Dyle Tech Turns Mobile Devices Into Portable TVs

Despite ongoing concerns over local TV stations' mobile future, a mobile TV joint venture of a dozen broadcast TV station groups is moving to the next phase of its effort -- a three-month marketing campaign.

The marketing campaign, which begins Oct. 28, will include on-air, digital and live interactive messaging. A dozen stations in 12 markets have committed to promoting the home wireless Audiovox mobile tv receiver, which allows consumers to turn smartphones and tablets into portable TVs -- without the need for Internet or 3G/4G service or extra data plan expense.

The Mobile Content Venture -- composed of TV groups including NBC, Fox, ION and the mobile-TV focused Pearl group, as well as stations from Sinclair, Univision and CBS -- will promote the mobile TV technology along across 12 markets.



Audiovox's mobile tv unit is available at select regional, national and online retailers, including Radio Shack, BrandsMart U.S.A., ABC Warehouse and Amazon.com. The pricetag is $129.99.

Dyle mobile TV is available in 38 U.S. markets with a potential research of 57% of the population, with plans to add additional network programming and hardware in the future.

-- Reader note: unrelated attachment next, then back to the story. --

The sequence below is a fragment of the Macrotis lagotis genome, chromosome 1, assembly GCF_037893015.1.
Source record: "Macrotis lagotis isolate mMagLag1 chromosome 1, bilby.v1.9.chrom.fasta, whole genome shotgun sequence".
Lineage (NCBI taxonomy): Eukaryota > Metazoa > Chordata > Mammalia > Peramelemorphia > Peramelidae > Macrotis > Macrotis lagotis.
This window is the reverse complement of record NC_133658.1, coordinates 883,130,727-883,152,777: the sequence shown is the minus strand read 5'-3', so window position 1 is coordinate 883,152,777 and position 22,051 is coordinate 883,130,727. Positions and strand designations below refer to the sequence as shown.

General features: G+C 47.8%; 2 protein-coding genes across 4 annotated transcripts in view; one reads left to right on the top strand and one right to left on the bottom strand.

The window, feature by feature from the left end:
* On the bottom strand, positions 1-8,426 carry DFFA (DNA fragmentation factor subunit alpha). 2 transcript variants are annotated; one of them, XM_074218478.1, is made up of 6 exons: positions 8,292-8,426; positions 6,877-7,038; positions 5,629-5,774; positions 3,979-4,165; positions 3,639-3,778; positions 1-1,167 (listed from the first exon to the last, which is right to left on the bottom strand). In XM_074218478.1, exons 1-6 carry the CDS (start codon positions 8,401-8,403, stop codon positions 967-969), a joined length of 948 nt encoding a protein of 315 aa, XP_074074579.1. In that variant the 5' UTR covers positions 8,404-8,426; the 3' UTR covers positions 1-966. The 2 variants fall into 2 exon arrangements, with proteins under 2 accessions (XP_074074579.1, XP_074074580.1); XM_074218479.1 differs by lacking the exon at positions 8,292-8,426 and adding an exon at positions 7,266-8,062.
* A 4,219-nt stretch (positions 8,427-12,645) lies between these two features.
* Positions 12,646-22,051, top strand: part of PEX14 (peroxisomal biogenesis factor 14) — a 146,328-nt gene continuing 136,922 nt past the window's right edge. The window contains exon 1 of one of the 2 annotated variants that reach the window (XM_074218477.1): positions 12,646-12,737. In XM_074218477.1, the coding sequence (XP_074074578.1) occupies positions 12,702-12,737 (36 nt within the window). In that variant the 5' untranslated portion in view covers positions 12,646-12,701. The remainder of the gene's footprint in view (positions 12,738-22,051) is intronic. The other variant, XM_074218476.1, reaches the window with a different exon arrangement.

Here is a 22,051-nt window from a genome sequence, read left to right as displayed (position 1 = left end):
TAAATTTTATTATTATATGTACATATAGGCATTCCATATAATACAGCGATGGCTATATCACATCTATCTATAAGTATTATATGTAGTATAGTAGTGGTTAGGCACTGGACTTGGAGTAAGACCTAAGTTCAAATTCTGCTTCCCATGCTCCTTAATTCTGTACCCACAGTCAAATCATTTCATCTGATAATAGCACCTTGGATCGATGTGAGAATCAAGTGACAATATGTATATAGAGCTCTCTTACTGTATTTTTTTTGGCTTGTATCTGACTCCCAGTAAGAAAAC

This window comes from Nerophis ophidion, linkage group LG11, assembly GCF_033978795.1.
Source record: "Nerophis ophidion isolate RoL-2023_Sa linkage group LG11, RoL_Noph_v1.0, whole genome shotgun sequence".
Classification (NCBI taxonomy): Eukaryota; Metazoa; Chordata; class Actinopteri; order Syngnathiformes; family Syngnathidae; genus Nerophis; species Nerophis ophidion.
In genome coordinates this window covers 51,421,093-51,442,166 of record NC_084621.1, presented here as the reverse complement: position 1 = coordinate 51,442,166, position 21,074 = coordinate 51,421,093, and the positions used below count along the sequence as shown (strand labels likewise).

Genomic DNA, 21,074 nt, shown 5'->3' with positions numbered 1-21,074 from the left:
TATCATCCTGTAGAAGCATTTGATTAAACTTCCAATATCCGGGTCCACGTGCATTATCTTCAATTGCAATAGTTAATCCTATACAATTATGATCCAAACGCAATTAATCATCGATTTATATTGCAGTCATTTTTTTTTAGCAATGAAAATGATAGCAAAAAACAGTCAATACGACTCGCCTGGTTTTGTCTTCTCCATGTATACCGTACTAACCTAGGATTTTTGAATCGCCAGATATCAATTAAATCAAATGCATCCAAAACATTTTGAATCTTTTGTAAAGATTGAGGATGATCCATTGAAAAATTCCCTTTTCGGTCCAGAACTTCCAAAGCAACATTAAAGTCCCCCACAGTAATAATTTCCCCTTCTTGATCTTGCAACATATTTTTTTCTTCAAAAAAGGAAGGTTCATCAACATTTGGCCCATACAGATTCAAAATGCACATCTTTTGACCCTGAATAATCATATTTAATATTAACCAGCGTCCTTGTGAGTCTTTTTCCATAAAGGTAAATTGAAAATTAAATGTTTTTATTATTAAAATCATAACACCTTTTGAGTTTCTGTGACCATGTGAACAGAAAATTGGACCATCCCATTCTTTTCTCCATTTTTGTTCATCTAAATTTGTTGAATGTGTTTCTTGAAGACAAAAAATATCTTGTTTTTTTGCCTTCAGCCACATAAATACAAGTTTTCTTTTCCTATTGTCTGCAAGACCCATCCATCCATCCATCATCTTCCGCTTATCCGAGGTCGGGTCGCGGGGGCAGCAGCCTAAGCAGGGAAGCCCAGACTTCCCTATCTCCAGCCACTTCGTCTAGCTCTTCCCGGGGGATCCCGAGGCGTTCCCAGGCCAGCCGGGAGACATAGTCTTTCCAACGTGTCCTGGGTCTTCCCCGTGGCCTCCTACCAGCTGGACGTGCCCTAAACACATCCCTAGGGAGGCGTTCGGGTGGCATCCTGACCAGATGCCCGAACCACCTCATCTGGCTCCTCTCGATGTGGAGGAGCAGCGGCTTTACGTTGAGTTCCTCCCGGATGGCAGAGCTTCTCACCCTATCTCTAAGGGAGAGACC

Critics are concerned to big out-of-pocket expense could be a deterrent for TV/media consumers.

Salil Dalvi and Erik Moreno, co-general managers, Mobile Content Venture, stated: “We are still in the early phases of this movement and as we continue to deliver new innovations to market, we believe the foundations we have built will prove fruitful for the entire broadcasting industry.

The 12 major broadcast groups include Belo Corp., Cox Media Group, E.W. Scripps Co., Gannett Broadcasting, Hearst Television Inc., Media General Inc., Meredith Corp., Post-Newsweek Stations Inc. and Raycom Media. These companies have formed the Pearl LLC company.

1 comment about "Dyle Tech Turns Mobile Devices Into Portable TVs".
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  1. Douglas Ferguson from College of Charleston, October 29, 2013 at 8:21 a.m.

    People (like me) who think nothing of shelling out $8 a month for Netflix will indeed balk at $130. The broadcast industry needs to puts its money where its mouth is and offer a free device with a commitment to pay $5 a month for two years. Why stick the consumer with the risk that the service will founder? The provider should assume the risk.

    How large is the device? Not so small, from the pictures I've seen. But my interest at this point is "academic" because no station in my market offers the service.

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